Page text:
Ph.D. in Information Science
Ph.D. students are knowledge architects and respected contributors to our information society, with a vision of expanding access to quality information, an appreciation for diverse perspectives, and the spirit of collaboration.
You Belong at Berkeley
The I School is a welcoming community of students, faculty, and staff from a wide variety of backgrounds, nations, cultures, and experiences.
The doctoral program is a research-oriented program in which the student chooses specific fields of specialization, prepares sufficiently in the literature and the research of those fields to pass a qualifying examination, and completes original research culminating in the written dissertation. The degree of Doctor of Philosophy is conferred in recognition of a candidate's grasp of a broad field of learning and distinguished accomplishment in that field through contribution of an original piece of research revealing high critical ability and powers of imagination and synthesis.
The Ideal Place for Breakthrough Thinking
School of Information offers an ideal environment for information scholars, on the campus of a preeminent, forward-thinking research institution.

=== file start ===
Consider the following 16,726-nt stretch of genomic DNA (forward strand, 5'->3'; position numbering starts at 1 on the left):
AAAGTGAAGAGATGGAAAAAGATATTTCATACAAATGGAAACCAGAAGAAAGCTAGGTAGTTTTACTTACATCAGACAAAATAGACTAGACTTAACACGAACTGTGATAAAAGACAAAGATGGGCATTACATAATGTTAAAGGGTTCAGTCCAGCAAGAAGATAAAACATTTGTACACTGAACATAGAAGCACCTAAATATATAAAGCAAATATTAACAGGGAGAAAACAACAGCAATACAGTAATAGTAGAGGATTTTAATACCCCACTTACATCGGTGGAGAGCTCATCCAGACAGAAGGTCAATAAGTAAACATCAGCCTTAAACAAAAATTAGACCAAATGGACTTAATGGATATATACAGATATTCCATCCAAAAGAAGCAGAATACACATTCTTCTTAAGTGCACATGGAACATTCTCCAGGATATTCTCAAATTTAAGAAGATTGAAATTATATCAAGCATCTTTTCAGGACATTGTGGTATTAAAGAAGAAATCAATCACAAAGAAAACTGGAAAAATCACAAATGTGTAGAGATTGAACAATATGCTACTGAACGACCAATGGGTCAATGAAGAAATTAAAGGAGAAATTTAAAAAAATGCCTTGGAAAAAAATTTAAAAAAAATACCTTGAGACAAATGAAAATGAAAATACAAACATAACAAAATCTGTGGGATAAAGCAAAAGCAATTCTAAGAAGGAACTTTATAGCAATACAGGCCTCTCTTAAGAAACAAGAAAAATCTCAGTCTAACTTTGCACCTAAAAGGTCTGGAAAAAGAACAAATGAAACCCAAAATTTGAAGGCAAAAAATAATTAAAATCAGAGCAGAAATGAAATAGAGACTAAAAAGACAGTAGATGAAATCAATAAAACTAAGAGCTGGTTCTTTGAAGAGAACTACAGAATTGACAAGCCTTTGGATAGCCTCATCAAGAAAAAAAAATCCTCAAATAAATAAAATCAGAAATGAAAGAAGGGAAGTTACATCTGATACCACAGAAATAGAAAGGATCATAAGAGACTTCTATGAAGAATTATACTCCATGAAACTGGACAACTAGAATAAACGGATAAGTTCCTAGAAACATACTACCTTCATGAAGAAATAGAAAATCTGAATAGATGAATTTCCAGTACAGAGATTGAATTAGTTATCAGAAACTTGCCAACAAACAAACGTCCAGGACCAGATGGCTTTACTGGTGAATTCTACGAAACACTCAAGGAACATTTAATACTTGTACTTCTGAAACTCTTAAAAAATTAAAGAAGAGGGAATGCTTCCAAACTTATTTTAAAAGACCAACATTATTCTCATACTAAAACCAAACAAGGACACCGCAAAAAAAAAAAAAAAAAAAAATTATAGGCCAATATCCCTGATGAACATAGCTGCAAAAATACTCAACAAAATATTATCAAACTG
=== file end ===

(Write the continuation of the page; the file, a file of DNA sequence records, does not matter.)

Dedicated to cross-disciplinary research, breakthrough thinking, and creative collaboration, the I School actively shapes the information frontier and has a track record of scholarly ideas, solutions, and policy counsel that make information more accessible, manageable, and useful.
Rigorous academics instill the theoretical and research capabilities required to advance diverse interests — from information design, architecture, and assurance, to human-computer interaction and the social, economic, and public policy implications of information. Ph.D. students work closely with faculty recognized as information pioneers.
Interdisciplinary thinking and partnership are central to the I School approach, so doctoral research often engages exceptional UC Berkeley schools and departments beyond the I School, from journalism, business, and law to computing, engineering, humanities, and social sciences.
On average, I School students complete the Ph.D. degree in 6 years.
- Semester 1–4: Breadth, major, & minor coursework
- Semester 4–5: Prelim research paper & exam
- Semester 6–8: Qualifying exam
- Semester 10–12: Complete & present dissertation
Areas of Study
Major and minor areas include:
- Human-Computer Interaction
- Information Economics and Policy
- Information Law and Policy
- Information Organization and Retrieval
- Information Systems Design
- Social Aspects of Information
- Information and Communication Technologies and Development
I School Ph.D. graduates go on to careers in academia, industry, or the public sector.
Recent Ph.D. graduates hold tenure-track faculty positions at the world’s leading universities, as well as leading research positions in industry, academia, and public-interest organizations.